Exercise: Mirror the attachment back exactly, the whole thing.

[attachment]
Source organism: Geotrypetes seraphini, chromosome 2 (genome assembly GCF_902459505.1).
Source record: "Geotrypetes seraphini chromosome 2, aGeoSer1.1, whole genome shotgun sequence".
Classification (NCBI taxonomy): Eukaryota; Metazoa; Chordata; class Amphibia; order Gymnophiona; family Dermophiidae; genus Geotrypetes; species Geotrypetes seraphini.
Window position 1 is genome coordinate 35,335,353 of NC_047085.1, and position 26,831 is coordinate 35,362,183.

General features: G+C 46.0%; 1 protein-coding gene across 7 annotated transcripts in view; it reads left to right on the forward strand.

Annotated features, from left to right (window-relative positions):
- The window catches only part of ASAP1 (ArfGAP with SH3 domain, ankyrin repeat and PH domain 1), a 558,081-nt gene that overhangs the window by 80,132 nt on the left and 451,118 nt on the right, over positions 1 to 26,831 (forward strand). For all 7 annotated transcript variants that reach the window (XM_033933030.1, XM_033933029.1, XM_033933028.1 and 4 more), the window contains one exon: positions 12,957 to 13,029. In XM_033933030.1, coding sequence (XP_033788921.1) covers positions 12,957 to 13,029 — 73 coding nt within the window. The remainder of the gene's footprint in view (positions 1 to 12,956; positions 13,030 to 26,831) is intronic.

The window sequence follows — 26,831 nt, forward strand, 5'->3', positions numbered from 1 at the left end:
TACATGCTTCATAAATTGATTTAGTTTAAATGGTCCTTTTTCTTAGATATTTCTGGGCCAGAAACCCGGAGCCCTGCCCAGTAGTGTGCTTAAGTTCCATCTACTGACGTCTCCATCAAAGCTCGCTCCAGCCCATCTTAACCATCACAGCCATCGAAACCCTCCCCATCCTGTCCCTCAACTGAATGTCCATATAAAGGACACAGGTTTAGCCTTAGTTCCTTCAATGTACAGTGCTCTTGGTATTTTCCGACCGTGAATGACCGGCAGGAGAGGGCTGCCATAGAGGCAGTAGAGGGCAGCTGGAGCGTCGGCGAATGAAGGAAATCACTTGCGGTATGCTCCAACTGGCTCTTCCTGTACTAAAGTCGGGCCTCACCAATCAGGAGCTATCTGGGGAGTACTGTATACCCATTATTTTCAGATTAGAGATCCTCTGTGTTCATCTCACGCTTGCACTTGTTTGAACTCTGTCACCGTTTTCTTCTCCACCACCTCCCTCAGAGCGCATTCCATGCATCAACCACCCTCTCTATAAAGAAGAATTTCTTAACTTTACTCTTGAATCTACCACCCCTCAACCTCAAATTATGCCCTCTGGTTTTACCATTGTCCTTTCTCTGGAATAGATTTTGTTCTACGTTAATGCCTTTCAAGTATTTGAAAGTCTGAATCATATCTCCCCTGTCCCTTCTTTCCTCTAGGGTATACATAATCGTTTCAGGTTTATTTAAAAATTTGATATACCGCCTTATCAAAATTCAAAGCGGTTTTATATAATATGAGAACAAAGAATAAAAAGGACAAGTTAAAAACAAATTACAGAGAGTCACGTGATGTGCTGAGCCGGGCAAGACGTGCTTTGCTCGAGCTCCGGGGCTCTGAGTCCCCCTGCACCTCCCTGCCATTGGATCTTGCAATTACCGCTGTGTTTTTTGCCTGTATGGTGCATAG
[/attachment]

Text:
Source organism: Geotrypetes seraphini, chromosome 2 (genome assembly GCF_902459505.1).
Source record: "Geotrypetes seraphini chromosome 2, aGeoSer1.1, whole genome shotgun sequence".
Classification (NCBI taxonomy): Eukaryota; Metazoa; Chordata; class Amphibia; order Gymnophiona; family Dermophiidae; genus Geotrypetes; species Geotrypetes seraphini.
Window position 1 is genome coordinate 35,335,353 of NC_047085.1, and position 26,831 is coordinate 35,362,183.

General features: G+C 46.0%; 1 protein-coding gene across 7 annotated transcripts in view; it reads left to right on the forward strand.

Annotated features, from left to right (window-relative positions):
- The window catches only part of ASAP1 (ArfGAP with SH3 domain, ankyrin repeat and PH domain 1), a 558,081-nt gene that overhangs the window by 80,132 nt on the left and 451,118 nt on the right, over positions 1 to 26,831 (forward strand). For all 7 annotated transcript variants that reach the window (XM_033933030.1, XM_033933029.1, XM_033933028.1 and 4 more), the window contains one exon: positions 12,957 to 13,029. In XM_033933030.1, coding sequence (XP_033788921.1) covers positions 12,957 to 13,029 — 73 coding nt within the window. The remainder of the gene's footprint in view (positions 1 to 12,956; positions 13,030 to 26,831) is intronic.

The window sequence follows — 26,831 nt, forward strand, 5'->3', positions numbered from 1 at the left end:
TACATGCTTCATAAATTGATTTAGTTTAAATGGTCCTTTTTCTTAGATATTTCTGGGCCAGAAACCCGGAGCCCTGCCCAGTAGTGTGCTTAAGTTCCATCTACTGACGTCTCCATCAAAGCTCGCTCCAGCCCATCTTAACCATCACAGCCATCGAAACCCTCCCCATCCTGTCCCTCAACTGAATGTCCATATAAAGGACACAGGTTTAGCCTTAGTTCCTTCAATGTACAGTGCTCTTGGTATTTTCCGACCGTGAATGACCGGCAGGAGAGGGCTGCCATAGAGGCAGTAGAGGGCAGCTGGAGCGTCGGCGAATGAAGGAAATCACTTGCGGTATGCTCCAACTGGCTCTTCCTGTACTAAAGTCGGGCCTCACCAATCAGGAGCTATCTGGGGAGTACTGTATACCCATTATTTTCAGATTAGAGATCCTCTGTGTTCATCTCACGCTTGCACTTGTTTGAACTCTGTCACCGTTTTCTTCTCCACCACCTCCCTCAGAGCGCATTCCATGCATCAACCACCCTCTCTATAAAGAAGAATTTCTTAACTTTACTCTTGAATCTACCACCCCTCAACCTCAAATTATGCCCTCTGGTTTTACCATTGTCCTTTCTCTGGAATAGATTTTGTTCTACGTTAATGCCTTTCAAGTATTTGAAAGTCTGAATCATATCTCCCCTGTCCCTTCTTTCCTCTAGGGTATACATAATCGTTTCAGGTTTATTTAAAAATTTGATATACCGCCTTATCAAAATTCAAAGCGGTTTTATATAATATGAGAACAAAGAATAAAAAGGACAAGTTAAAAACAAATTACAGAGAGTCACGTGATGTGCTGAGCCGGGCAAGACGTGCTTTGCTCGAGCTCCGGGGCTCTGAGTCCCCCTGCACCTCCCTGCCATTGGATCTTGCAATTACCGCTGTGTTTTTTGCCTGTATGGTGCATAG